Perceptions that the United States has “Ukraine fatigue” may be more myth than reality. It could be years before any declines in the American public's support for Ukraine actually result in a change of policy.
The Ukraine war has created a unique set of circumstances that make a limited Russian attack against a NATO target plausible. If such an attack were to occur, how might the United States and NATO respond?
Religion is a visible force in the sociopolitical life of post-Soviet countries. Understanding how religion has contributed to peace or tensions in the region could inform policymakers and others working to bring stability to the former Soviet republics.
Russia's annexation of Crimea was a decisive use of military force toward political ends. But Russia benefited from favorable circumstances that make this hard to replicate. Moscow likely considers its campaign in Eastern Ukraine a strategic success but an unsuccessful operation.
The West needs to work more quickly and coordinate better to offset Russia's capabilities, aggressiveness, and success. Responding to Russia's hostile influence involves predicting Russia's targets, identifying the tools it's likely to use, and playing the long game rather than focusing on near-term events.
The Ukraine conflict has left every major actor involved worse off than it was before, and a resolution seems as elusive as ever. An inclusive dialogue on the regional order could be the first step toward defusing the conflict.
Perceptions of Russia as a military threat differ sharply across Europe. But European leaders generally agree that relations with Russia have changed irreparably, tensions are unlikely to recede anytime soon, and future actions toward Russia will depend on Moscow's behavior.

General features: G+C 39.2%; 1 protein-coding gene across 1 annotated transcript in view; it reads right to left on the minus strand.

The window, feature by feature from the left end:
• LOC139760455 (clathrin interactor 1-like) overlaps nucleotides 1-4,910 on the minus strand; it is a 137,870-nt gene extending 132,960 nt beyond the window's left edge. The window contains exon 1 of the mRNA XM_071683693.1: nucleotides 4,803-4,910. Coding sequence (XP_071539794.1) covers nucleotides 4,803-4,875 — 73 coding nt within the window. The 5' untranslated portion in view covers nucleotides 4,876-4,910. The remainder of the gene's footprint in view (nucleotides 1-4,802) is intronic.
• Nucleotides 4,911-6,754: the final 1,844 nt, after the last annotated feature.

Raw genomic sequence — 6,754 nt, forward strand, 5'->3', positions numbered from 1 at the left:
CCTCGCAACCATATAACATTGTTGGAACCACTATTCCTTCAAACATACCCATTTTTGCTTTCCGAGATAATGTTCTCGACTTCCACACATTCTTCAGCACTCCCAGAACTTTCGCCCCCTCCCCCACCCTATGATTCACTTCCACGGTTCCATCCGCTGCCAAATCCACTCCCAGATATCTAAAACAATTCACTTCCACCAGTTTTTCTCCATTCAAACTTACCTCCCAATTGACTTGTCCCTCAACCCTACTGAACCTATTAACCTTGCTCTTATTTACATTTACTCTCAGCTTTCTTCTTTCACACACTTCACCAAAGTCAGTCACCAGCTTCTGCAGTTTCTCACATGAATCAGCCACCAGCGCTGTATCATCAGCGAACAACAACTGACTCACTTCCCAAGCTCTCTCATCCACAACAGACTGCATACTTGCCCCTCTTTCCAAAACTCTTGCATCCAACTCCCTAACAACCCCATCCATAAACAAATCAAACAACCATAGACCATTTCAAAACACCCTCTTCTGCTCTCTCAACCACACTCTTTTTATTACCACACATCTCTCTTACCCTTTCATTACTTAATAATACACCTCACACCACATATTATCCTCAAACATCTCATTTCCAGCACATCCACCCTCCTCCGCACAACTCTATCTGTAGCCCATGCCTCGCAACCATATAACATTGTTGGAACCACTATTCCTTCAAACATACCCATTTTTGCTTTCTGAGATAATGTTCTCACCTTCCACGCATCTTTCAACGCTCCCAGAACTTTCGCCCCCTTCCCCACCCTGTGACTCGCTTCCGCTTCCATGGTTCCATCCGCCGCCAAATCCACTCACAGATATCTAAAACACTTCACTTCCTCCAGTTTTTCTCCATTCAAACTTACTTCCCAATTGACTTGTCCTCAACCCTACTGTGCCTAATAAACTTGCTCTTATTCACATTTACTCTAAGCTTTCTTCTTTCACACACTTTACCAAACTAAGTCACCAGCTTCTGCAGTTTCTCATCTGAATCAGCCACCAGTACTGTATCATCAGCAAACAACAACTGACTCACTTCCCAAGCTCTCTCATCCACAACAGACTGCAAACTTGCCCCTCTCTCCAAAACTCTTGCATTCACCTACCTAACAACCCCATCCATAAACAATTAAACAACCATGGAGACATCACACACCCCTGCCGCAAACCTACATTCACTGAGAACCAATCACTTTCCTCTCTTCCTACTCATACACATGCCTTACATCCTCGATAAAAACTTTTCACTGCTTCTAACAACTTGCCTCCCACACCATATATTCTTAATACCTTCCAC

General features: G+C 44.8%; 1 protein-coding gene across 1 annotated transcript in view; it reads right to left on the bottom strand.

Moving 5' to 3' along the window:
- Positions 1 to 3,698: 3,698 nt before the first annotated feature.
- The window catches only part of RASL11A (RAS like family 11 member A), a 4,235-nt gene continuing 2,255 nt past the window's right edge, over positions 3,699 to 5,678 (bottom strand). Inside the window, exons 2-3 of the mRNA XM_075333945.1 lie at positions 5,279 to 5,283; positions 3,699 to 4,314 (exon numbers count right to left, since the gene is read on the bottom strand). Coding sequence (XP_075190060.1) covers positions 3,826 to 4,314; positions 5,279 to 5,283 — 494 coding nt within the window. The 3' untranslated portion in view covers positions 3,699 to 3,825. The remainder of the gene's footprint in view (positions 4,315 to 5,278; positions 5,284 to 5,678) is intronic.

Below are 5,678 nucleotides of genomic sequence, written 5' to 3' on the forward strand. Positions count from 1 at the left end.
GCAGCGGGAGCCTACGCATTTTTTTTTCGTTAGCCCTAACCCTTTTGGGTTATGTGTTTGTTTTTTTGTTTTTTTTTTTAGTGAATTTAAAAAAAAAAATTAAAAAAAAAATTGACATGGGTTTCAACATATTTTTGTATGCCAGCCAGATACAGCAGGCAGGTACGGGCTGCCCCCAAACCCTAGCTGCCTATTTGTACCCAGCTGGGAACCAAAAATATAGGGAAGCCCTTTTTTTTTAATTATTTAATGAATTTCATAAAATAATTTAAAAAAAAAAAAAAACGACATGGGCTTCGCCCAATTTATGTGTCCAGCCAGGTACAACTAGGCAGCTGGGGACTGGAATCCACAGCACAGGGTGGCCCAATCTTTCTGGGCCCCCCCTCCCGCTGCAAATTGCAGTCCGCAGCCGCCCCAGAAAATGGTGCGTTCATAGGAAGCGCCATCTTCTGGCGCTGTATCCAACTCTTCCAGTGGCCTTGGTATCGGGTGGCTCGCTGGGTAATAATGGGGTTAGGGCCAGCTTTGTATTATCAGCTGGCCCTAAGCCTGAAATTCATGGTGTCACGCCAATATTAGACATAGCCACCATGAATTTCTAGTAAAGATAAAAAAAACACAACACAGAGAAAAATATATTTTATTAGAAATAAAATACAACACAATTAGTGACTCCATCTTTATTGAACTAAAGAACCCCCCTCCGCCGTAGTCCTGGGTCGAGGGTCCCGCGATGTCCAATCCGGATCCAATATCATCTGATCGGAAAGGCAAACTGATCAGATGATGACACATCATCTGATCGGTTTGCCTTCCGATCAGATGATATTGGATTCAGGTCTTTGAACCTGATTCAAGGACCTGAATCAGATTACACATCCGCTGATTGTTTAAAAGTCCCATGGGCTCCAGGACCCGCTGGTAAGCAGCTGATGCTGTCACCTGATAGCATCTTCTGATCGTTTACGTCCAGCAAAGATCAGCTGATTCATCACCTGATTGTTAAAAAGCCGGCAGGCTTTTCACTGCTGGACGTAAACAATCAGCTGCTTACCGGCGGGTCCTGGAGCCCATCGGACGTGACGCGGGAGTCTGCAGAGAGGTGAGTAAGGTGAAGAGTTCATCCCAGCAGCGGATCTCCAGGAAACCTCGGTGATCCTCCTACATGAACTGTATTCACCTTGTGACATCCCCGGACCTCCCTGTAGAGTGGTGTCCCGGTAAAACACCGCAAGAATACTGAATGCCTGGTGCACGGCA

Russia is a declining economic power whose foreign policy has led to isolation and criticism. But Putin may have an inflated sense of Russia's importance and expect one-sided U.S. concessions. If so, diplomacy could run into headwinds early in the Trump administration.
The 2014 Maidan revolution created an opportunity for change in a system that had resisted it for 25 years. The Ukrainian security establishment has progressed since then, but its efforts have been insufficient to address the threats now facing the nation.
An assessment of Ukraine's security sector determines what different institutions need to do and where gaps exist. Roles and responsibilities need to be clarified, and coordination is needed among individual ministries and agencies.
As long as political will for military measures to contain and deter Russian aggression remains limited, sustaining sanctions against Russia remains the only option to deal with a nation that is determined to revise the post-Cold War political and economic settlement in Europe in its favor.
The U.S. and NATO response to Russia's more assertive policy in Europe since 2014 has focused heavily on deterring possible Russian threats to the Baltic region. As allies take steps to strengthen defense of the Baltic region, they need to pay increased attention to enhancing security and deterrence in the Black Sea area.
Seeking relief from Western sanctions, the Kremlin is waging a campaign of public distortion and intimidation to split Europe from America, and Europeans from each other. But many of its tactics are clumsy and self-defeating.
The Donbas occupation is straining Russia's economy, world power status, and relationship with the West. Only by pulling out of eastern Ukraine and reforming its economy can Russia gain broader acceptance and reach its potential as a great power.
Russian aggression in Ukraine and nuclear saber rattling are jeopardizing the very global nonproliferation efforts that this week's Nuclear Security Summit in Washington seeks to further. Moscow's actions deserve a stronger response than they have received.
Russia is losing ground in domestic politics, economics, and foreign policy. It could take steps to strengthen its position, such as withdrawing from Ukraine, privatizing inefficient state enterprises, and improving the investment climate.
Russia's attitude toward Ukraine is consistent with historical Russian (and Soviet) thinking about security interests and foreign policy. But these patterns are only a starting point for understanding recent events.